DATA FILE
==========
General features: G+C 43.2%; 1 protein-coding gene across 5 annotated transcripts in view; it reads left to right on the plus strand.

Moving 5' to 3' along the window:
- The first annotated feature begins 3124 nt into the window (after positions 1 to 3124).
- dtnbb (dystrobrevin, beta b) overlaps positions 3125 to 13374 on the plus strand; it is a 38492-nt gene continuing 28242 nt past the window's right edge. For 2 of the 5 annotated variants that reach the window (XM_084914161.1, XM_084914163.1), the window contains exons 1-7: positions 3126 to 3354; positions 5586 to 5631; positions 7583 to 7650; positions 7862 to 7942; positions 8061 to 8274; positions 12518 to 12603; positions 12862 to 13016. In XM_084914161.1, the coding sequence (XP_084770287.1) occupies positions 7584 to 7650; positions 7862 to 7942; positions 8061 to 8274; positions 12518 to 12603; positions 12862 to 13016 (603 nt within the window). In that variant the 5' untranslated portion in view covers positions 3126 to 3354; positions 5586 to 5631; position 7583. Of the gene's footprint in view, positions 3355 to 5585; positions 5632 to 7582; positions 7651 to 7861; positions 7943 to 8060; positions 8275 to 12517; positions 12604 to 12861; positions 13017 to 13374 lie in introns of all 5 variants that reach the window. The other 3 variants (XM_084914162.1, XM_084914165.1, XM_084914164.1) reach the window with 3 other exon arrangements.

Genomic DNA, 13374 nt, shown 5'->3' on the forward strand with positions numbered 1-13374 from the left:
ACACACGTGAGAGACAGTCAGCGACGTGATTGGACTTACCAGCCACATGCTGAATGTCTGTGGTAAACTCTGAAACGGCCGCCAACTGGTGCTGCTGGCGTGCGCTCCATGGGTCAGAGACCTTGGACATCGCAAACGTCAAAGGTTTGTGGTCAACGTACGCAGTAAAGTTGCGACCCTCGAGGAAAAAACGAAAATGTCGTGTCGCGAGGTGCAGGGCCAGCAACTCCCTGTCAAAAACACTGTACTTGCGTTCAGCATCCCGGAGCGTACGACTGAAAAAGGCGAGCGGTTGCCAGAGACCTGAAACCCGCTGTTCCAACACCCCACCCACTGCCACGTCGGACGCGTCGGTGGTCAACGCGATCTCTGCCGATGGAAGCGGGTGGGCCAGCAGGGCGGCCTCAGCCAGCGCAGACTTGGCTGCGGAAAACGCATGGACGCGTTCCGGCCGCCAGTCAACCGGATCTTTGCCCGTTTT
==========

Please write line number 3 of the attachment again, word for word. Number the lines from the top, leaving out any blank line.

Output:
- The first annotated feature begins 3124 nt into the window (after positions 1 to 3124).